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Journal of the American Geriatrics Society

Oral Feeding Options for People with Dementia: A Systematic Review

Authors

  • Laura C. Hanson MD, MPH,

    1. From the *Division of Geriatric Medicine, Center for Aging and Health, Cecil G. Sheps Center for Health Services Research, and Division of General Internal Medicine and Clinical Epidemiology, University of North Carolina at Chapel Hill, Chapel Hill, North Carolina; and §School of Nursing, University of Pennsylvania, Philadelphia, Pennsylvania.
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  • Mary Ersek PhD, RN,

    1. From the *Division of Geriatric Medicine, Center for Aging and Health, Cecil G. Sheps Center for Health Services Research, and Division of General Internal Medicine and Clinical Epidemiology, University of North Carolina at Chapel Hill, Chapel Hill, North Carolina; and §School of Nursing, University of Pennsylvania, Philadelphia, Pennsylvania.
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  • Robin Gilliam MSW,

    1. From the *Division of Geriatric Medicine, Center for Aging and Health, Cecil G. Sheps Center for Health Services Research, and Division of General Internal Medicine and Clinical Epidemiology, University of North Carolina at Chapel Hill, Chapel Hill, North Carolina; and §School of Nursing, University of Pennsylvania, Philadelphia, Pennsylvania.
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  • Timothy S. Carey MD, MPH

    1. From the *Division of Geriatric Medicine, Center for Aging and Health, Cecil G. Sheps Center for Health Services Research, and Division of General Internal Medicine and Clinical Epidemiology, University of North Carolina at Chapel Hill, Chapel Hill, North Carolina; and §School of Nursing, University of Pennsylvania, Philadelphia, Pennsylvania.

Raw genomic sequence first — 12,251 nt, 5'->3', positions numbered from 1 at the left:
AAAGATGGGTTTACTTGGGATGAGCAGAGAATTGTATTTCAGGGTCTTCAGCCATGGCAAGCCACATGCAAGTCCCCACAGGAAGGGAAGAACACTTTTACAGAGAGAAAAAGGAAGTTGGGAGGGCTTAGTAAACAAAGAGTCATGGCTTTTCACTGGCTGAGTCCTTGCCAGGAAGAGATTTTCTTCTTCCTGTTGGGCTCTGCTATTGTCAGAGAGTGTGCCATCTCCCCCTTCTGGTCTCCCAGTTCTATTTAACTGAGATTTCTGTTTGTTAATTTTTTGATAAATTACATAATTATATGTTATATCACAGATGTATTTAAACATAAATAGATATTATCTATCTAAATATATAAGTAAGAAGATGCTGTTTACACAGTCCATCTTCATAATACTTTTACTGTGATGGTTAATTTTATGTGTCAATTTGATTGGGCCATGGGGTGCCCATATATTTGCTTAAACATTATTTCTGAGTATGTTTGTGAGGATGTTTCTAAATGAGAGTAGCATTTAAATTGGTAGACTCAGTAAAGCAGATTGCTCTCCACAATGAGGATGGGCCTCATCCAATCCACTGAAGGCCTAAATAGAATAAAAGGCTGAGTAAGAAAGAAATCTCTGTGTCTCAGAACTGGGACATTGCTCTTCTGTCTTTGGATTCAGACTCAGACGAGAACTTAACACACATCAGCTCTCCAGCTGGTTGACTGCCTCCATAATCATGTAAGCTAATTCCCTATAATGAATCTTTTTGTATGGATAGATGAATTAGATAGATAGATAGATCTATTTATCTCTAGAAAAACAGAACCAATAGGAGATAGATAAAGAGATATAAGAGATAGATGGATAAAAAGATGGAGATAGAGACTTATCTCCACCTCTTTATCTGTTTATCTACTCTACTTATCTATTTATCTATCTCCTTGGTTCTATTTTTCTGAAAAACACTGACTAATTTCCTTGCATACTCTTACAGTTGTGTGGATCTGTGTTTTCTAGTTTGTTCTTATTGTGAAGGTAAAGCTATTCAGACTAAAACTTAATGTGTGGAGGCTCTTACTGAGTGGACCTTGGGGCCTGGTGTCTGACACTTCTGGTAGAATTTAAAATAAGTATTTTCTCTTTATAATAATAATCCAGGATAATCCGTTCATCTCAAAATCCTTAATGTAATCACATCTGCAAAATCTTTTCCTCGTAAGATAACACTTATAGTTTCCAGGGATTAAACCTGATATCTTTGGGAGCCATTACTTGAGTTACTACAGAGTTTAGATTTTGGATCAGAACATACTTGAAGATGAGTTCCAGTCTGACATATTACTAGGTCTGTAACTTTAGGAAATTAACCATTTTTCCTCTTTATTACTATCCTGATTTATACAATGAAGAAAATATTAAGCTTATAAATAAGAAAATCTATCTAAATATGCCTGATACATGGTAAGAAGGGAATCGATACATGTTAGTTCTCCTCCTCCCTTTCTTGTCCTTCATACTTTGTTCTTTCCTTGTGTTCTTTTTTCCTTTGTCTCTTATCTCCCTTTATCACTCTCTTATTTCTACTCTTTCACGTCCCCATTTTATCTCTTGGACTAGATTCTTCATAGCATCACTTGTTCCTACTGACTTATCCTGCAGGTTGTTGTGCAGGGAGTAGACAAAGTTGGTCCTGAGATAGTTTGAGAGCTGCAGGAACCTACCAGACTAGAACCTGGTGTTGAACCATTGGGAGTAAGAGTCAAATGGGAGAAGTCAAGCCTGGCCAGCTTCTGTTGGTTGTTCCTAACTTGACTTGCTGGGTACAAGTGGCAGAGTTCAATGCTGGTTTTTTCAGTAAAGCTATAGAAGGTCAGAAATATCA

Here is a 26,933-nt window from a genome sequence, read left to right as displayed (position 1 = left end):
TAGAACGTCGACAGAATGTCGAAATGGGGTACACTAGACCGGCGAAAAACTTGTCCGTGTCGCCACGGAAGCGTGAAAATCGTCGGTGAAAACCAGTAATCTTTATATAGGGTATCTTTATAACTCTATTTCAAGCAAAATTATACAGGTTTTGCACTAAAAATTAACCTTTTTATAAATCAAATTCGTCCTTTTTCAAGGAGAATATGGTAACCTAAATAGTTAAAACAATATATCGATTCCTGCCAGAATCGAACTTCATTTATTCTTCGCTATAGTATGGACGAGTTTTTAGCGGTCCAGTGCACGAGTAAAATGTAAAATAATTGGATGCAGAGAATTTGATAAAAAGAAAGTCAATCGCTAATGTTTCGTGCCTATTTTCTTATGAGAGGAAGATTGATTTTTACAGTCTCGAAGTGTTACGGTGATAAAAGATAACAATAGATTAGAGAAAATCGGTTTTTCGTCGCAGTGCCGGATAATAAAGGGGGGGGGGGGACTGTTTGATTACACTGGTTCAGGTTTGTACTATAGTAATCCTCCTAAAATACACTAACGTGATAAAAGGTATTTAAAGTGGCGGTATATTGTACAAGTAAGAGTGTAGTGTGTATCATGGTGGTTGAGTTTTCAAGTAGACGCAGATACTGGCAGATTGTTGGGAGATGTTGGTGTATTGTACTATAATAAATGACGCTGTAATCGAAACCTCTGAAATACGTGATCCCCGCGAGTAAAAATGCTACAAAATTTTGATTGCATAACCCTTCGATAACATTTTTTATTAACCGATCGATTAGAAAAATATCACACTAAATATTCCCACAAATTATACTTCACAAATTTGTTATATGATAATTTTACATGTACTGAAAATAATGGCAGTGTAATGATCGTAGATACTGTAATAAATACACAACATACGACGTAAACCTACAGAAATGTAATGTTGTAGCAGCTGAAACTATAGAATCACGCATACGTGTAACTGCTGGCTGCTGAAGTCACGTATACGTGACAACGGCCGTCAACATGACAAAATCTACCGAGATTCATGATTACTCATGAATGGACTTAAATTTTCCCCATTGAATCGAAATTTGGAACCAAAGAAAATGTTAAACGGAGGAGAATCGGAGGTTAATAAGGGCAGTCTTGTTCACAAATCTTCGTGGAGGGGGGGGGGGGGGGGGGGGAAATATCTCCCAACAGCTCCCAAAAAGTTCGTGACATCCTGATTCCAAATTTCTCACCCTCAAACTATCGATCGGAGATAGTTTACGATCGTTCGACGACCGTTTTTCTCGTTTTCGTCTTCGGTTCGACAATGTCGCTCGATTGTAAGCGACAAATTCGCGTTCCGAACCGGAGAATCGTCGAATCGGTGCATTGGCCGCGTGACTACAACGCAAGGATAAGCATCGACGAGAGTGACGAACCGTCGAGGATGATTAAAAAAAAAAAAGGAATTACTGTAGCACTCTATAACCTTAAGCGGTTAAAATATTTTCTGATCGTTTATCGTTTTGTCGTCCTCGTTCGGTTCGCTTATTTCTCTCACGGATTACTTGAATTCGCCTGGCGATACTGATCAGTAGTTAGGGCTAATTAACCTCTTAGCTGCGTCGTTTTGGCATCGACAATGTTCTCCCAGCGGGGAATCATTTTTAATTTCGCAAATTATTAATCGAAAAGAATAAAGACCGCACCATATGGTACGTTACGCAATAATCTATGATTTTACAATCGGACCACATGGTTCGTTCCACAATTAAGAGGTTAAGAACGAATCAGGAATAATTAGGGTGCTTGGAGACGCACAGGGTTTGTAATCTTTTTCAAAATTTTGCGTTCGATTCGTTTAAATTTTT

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Address correspondence to Laura C. Hanson, Division of Geriatric Medicine, Cecil B. Sheps Center for Health Services Research, CB 7550, University of North Carolina, Chapel Hill, NC 27599-7550. E-mail: lhanson@med.unc.edu

OBJECTIVES:

To review the benefits of oral feeding options in people with dementia.

DESIGN: Systematic literature search with review of potentially eligible studies by two independent investigators.

SETTING: PubMed/MEDLINE, EMBASE, the Cochrane Library, CINAHL, and PsychINFO literature indices between January 1990 and October 2009.

PARTICIPANTS: Clinical trials with random or nonrandom control groups were included if they reported on clinical outcomes of oral feeding interventions for people with dementia.

MEASUREMENTS: Investigators abstracted data from included studies using a structured instrument. Studies were graded on quality and potential bias, and overall strength of evidence was summarized.

RESULTS: Thirteen controlled trials provided data on use of supplements for people with dementia, and 12 controlled trials tested assisted feeding or other interventions. Studies provide moderate-strength evidence for high-calorie supplements, and low-strength evidence for appetite stimulants, assisted feeding, and modified foods to promote weight gain in people with dementia. The few studies measuring function or survival showed no difference.

CONCLUSION: High-calorie supplements and other oral feeding options can help people with dementia with feeding problems to gain weight; they are unlikely to improve other outcomes. These treatments can be offered alone or in combination as an alternative to tube feeding.

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